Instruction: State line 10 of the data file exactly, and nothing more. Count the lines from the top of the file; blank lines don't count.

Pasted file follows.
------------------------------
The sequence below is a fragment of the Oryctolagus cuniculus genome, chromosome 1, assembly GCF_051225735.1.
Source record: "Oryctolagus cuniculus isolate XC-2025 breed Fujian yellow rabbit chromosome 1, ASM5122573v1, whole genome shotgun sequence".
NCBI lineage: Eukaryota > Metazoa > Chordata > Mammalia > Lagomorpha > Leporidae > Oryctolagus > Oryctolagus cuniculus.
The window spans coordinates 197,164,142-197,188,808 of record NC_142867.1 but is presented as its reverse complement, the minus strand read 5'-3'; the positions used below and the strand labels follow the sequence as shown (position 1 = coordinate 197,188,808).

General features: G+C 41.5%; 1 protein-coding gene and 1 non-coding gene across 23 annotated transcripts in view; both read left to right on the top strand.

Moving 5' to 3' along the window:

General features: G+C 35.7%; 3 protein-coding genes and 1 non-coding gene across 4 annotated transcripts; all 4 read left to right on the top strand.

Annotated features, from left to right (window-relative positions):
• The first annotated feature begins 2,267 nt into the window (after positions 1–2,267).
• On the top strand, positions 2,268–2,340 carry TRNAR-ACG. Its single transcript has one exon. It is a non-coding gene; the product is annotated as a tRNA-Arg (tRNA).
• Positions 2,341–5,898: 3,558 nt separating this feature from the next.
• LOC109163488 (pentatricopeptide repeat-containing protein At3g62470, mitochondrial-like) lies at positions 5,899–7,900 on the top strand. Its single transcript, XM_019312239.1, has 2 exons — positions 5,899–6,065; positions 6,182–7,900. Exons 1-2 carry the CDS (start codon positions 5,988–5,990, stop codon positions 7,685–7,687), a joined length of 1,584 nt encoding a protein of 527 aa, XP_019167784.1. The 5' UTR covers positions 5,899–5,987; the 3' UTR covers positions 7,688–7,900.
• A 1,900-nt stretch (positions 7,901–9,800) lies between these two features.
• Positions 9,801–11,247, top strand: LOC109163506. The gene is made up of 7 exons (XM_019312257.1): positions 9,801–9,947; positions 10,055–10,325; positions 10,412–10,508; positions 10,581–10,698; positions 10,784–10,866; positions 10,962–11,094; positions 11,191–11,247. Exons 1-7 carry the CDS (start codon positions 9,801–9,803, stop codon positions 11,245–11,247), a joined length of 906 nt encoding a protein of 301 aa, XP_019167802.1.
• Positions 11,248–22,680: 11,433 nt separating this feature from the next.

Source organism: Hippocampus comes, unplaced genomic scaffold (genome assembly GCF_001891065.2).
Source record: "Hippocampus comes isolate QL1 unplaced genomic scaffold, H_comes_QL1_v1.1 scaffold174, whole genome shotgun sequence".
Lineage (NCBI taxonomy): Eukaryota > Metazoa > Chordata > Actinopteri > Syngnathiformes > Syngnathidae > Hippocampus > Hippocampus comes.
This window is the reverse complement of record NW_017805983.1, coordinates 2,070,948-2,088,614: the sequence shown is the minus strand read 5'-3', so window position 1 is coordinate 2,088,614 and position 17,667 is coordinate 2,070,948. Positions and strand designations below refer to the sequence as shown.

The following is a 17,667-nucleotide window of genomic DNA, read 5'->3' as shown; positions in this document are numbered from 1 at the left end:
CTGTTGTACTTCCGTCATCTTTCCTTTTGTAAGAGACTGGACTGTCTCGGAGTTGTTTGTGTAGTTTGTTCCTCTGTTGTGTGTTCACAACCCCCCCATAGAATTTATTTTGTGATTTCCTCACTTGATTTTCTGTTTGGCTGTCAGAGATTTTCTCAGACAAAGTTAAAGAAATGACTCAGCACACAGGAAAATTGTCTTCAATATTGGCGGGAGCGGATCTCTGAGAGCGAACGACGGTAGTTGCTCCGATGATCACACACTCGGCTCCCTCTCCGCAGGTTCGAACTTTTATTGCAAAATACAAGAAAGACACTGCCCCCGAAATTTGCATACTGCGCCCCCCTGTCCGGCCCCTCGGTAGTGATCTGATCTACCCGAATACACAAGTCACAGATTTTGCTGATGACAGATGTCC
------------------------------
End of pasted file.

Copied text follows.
• On the top strand, positions 2,268–2,340 carry TRNAR-ACG. Its single transcript has one exon. It is a non-coding gene; the product is annotated as a tRNA-Arg (tRNA).